Having spent every day of my life caring for dogs (and vice a versa) I can tell you this guy missed the boat Maybe he's limited in his own feelings and observations and projecting his limitations on the dogs. Dogs absolutely do feel pride are absolutely thrilled when they do something that pleases us. Brain chemicals change with positive or negative emotions and dogs have evolved way beyond what people realize! They are way smarter than we give them credit for - Probably in part because of their basic good nature. My dogs knows when I'm happy, sad, angry or indifferent and respond accordingly. I've had dogs lick me when I'm crying because they knew I was suffering. And our dogs "searched" for months since the passing of their best friend- our Neopolitan Mastiff and literally mourned when I brought out his collar & leash. I think they're much more grounded than we are.
Fri, 01/25/2013 - 11:46
I very much looked forward to reading this essay, hoping for insights into the canine emotional system, but I found it to simplistic and extremely limited in its thinking. Even someone with limited observational experience of dogs could provide a more richly nuanced portrait of their emotional capacities. For example: when my grandmother was dying, our dog (who had never been allowed on the bed) kept vigil for three days, curled at the foot of the bed. He was quiet and attentive, a calming presence in the room. I have no idea what he was thinking or feeling, but he knew (before anyone else accepted it) that she was dying, and he stayed by her side until she was gone. He then moved to be with my grandfather, licking his hand and keeping him company. I do not think a human toddler would have had the emotional depth or capacity to know to do any of that. I cannot fathom what was going through our dog's mind, but I do know that he performed a service for which our family was -- is -- profoundly grateful; he wordlessly, lovingly did something that none of us humans was quite able to do in that moment. I think that Mr. Coren really misses out on the range of dog's behavior and emotional depth by trying to fit it into too neat a human developmental model. Try again....
Wed, 01/30/2013 - 13:24
This is a very poorly thought article that sorely misunderstands recent science about dogs, emotions and language. It's disappointing to see how far nonsense can spread, and then receive accolades. In philosophy, my field, one must factor in epistemology, that is, the limits of human knowledge, including what is known, yet unknown and the unknowable. Coren crosses these boundaries willy-nilly, making a mockery of human reason and the science of dogs alike. The section about Descartes treats a mere myth as if fact. This reductive account of Descartes’ position is often perpetuated by people who have not read his works. Dogs show evidence of feeling shame, pride and other emotions no more or less than love. While there is no way to prove this in dogs, there is equally no way to prove it in human beings -- save by taking their words -- and in this case people may lie. In short, accurate and definitive measures of intelligence and emotions in the sciences do not exist, and so to claim knowledge about either is stretching the truth, at best.
Sun, 02/03/2013 - 10:49
Dogs definitely have many of the traits and emotions of humans and I found the article a bit lame, to say the least. I see it as hardly giving our divine canines enough credit-on many levels. I have to say that when it comes to two important traits that humans and dogs both possess- it is the canine that will win out every time in upholding these- and they are UNCONDITIONAL LOVE & LOYALTY. Many dog lovers will probably be the first to vouch for our beloved canines in this respect and say that most humans fail to even come close to showing the true UNCONDITIONAL LOVE AND LOYALTY, that dogs do! When it comes to pure unconditional love and loyalty- I have always felt dogs will beat humans hands down, every time!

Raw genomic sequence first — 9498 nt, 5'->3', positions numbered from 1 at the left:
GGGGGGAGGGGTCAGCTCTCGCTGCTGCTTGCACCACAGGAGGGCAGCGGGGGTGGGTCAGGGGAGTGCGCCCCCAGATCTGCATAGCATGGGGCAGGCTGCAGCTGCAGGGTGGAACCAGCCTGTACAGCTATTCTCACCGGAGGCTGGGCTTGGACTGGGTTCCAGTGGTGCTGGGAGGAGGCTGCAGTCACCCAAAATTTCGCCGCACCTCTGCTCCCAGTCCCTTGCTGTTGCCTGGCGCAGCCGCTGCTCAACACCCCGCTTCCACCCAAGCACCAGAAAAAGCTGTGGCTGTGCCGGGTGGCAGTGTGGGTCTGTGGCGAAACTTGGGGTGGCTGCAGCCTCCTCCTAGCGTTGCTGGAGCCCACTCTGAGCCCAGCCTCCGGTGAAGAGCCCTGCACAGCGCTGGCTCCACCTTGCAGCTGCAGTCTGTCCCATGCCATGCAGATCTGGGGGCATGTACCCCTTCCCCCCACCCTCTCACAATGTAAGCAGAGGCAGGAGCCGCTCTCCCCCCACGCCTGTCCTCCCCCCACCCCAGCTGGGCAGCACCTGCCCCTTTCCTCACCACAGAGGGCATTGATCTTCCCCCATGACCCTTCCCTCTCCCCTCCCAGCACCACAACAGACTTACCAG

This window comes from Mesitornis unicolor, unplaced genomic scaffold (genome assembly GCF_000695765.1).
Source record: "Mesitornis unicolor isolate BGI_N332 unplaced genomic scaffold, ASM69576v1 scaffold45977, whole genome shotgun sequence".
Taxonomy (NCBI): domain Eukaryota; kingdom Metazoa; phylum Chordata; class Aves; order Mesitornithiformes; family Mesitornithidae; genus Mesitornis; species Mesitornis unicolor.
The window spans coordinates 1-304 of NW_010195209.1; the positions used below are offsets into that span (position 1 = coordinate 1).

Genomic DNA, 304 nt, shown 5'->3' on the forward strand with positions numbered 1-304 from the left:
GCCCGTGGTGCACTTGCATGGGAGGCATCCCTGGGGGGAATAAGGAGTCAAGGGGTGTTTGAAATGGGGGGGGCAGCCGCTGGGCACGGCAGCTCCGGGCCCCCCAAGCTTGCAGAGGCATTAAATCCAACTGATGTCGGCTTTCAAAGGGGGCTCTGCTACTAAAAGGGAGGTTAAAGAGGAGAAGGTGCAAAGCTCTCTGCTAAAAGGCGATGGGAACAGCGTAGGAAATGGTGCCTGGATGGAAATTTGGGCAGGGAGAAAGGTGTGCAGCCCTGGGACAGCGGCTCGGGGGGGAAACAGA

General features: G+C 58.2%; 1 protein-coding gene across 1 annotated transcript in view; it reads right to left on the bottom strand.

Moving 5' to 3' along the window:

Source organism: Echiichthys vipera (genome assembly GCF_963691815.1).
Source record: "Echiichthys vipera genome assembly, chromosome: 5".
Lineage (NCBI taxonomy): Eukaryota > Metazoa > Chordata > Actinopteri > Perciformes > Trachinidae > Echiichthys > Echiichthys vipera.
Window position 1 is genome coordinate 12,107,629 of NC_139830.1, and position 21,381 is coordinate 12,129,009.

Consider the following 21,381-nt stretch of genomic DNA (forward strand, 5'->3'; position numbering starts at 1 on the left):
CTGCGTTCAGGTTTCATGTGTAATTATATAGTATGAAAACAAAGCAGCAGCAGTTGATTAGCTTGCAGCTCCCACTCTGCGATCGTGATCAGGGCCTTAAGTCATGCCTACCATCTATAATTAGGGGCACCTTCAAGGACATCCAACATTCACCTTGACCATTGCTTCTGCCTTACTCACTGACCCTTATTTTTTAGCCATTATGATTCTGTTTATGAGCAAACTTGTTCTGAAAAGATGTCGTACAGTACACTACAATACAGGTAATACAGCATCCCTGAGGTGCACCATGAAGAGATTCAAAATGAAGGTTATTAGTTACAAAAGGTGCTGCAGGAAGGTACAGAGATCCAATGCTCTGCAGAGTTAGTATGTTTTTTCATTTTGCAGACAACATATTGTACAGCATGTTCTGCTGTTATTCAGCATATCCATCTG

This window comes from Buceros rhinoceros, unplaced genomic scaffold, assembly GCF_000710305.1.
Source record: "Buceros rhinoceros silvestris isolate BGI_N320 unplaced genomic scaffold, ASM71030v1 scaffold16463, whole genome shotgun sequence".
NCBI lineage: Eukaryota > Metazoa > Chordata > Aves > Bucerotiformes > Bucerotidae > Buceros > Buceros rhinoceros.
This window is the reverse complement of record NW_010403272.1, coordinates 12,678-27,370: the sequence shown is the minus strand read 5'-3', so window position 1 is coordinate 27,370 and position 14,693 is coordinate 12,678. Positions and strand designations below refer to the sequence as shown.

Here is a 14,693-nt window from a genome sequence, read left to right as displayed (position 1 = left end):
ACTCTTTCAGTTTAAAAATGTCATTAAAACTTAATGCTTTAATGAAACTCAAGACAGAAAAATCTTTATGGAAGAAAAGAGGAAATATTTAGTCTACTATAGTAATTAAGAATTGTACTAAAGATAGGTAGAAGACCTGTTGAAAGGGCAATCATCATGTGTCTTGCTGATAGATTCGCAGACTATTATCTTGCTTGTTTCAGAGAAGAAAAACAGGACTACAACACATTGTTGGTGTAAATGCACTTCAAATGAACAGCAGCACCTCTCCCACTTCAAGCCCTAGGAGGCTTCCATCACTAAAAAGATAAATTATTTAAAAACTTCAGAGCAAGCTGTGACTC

Fri, 02/15/2013 - 20:54
I just don't believe this article. I think it's totally wrong and shows a complete lack of insight. I think babies and dogs are much emotionally sophisticated than outlined. I completely reject this ridiculous, overly simplified article.
Thu, 04/04/2013 - 18:31
Dogs are complex beings. Intelligence is simply one representation of complexity, but true complexity can only come from emotion and experience. Intelligence is a form of complexity, but in essence, it is simply a language - a language which can describe, manipulate and alter the circumstances around them. However, if you look at emotion itself, it is beyond any verbal or non verbal explanation. The smartest human entities can spend life-times trying to explain emotion, but they will always fail to do so using any form of intellect. Emotion must be felt and experienced in order to be understood. Dogs cannot describe the most complicated experience of man and yet they too share the experience of emotion. They are not separated from emotion through thought or through the act of analysation. Does cannot analyze emotion in the same capacity of humans due to their limited intellectual capacities, and therefore, they, being the "lesser" beings are more connected to their emotional lives than most humans can truly say they are. I've witnessed so many emotions being displayed across my dogs' faces and i can say with certainty, that dogs share this earth with humans from a more soulful perspective than any other species. Dogs are and will never be pets. If you invite a dog into your home, do so knowing that you are officially inviting a new member into your family.
Thu, 09/05/2013 - 21:02
I have also seen my dog express more than these simplistic emotions. Although I have not reached the point where I can interpret them 100% unfortunately. I do agree that dogs probably reach the maximum level of a 2 to 3 year old child, but children develop at wildly varying rates, and having witnessed dogs lying by coffins of dead owners, and leaping for joy when they achieve a new goal, is evidence enough to me that, some of them, can and do have the ability to express more complex feelings than non dog owners probably believe.
Sat, 11/09/2013 - 09:25
how dare u say that animals don't have feeling u feeling less ###########
Wed, 04/23/2014 - 12:21